the liberated tempest came thundering forth, all fire and fury, and rushed howling over the agitated sea, maddening the convulsed waters till spray, and foam, and rain, became one wild confusion, and our little vessel shook and shivered as the billows wreathed themselves around it, and dashed down raging on its deck. A scene more fiercely desolate, could not well be conceived; the mournful howling of the wind, and the roaring of the ocean, whose breast it was tearing up, made a savage music altogether which was as awful as it was sublime; and the violent pitching of the ship rendered it scarce possible to distinguish the black flying rack above from the yet blacker mass of surge below When matters came to this crisis, of course all went below, excepting the motionless Turks; and certainly if the storm were sublime above, it was most ludicrous in its effects down stairs. There was a continued and involuntary polka dancing on the part of the most sedate passengers, chairs and tables careering frantically to and fro with a confused din, consisting of lamentations in Turkish, anathemas in Greek, angry mutterings of misery in French, abrupt and comprehensible groans in German, and over all the piteous voice of Kentucky, giving a pretty good guess that he had never been so wretched before.
"From the ladies' cabin (which I entered head foremost, after having been thrown down stairs by one lurch of the vessel, violently flung under the table in the saloon by another, and jerked out again before any one had time to help me), every article of furniture had been removed; and mingled invocations to St. Nicholas and the prophet, rose from various agitated heaps in the several corners. After knocking my head on the four sides of the room, I was precipitated into a berth, where I was destined to pass the night, clinging to the wall lest I should fall out, and be compelled to continue this violent exercise.
The storm never abated during the interminable hours, till daylight, and although I do not suppose any one slept in the whole vessel, the sufferers at last became quite passive, and nothing was to be heard but an occasional groan; directly below me, an unfortunate lady was extended on a mattress on the floor, which was inlaid with polished wood; every time the vessel rolled, the mattress and its burden slid down the room to the opposite wall, where the lady received a violent blow on the head, and then, as the ship righted again, returned slowly to their place. There was a species of fascination in this slow torture, which occupied me the whole night; and such was the state to which we were all reduced, that although the lady who thus helplessly acted the part of a living pendulum, was my own mother, I lay composedly watching her sail away to the other side, and waited till she should come back and knock her head, without even making an effort to relieve her. Daylight brought no improvement in our position, and I alone had strength enough left to creep up on deck. I managed to crawl round to offer my assistance to the inmates of the respective berths before I left the room; but I received no other answer from any, than an entreaty that I would put a speedy termination to their existence. I could not adopt so violent a measure, though I felt that my own demise would have been a relief, so I left them to their miseries, and with much difficulty crept up on deck, where I was dragged to a pile of cushions laid out for me by a sailor, and there I sunk to move no more all day, catching a glimpse in my passage across the deck of the compact mass of turbans waving to and fro, with an instinctive consciousness that each individual Turk was sea-sick.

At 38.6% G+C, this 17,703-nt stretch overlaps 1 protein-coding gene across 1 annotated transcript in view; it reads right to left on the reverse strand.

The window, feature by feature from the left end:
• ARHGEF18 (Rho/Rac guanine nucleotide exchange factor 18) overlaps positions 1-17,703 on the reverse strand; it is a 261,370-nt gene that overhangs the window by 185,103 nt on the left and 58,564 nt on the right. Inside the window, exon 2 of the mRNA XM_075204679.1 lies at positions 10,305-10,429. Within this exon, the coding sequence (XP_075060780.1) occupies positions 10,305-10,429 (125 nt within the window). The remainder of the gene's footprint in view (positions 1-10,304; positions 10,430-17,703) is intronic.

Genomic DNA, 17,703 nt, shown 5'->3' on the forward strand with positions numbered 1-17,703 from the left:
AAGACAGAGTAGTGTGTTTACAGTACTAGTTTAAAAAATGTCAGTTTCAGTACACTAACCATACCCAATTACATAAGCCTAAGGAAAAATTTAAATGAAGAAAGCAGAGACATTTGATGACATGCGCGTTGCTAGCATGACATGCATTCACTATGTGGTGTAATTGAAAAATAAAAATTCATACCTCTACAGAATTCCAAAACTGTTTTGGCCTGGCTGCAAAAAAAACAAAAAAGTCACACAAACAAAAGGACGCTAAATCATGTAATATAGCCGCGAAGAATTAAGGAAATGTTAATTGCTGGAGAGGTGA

"The scene was not the less dreary that the light of day had risen over it, and a cold, piercing blast shriek most dismally among the sails, which they had vainly put up to try and steady the sh p. Throughout the whole of that long day it continued thus. None of the other passengers came from below, and as I lay half asleep, half awake, on the deck, every now and then the scenes we had been in the midst of, only yesterday, rose up before me; the golden city sparkling in sunshine, the bird peopled gardens, the soft rippling waters; till a great cold wave, plunging into the vessel, and drenching me with foam, recalled me to the contrasted reality, and showed me the black, boiling sea, and wild tempestuous sky. "In the afternoon, we lay to for half an hour, opposite to the town of Varna, so celebrated in the Balkan war, as having stood a siege of six months against an enormous Russian force. It is so stormy a roadstead that I could only obtain a glimpse of it by clinging to the side of the ship for a few minutes as we reeled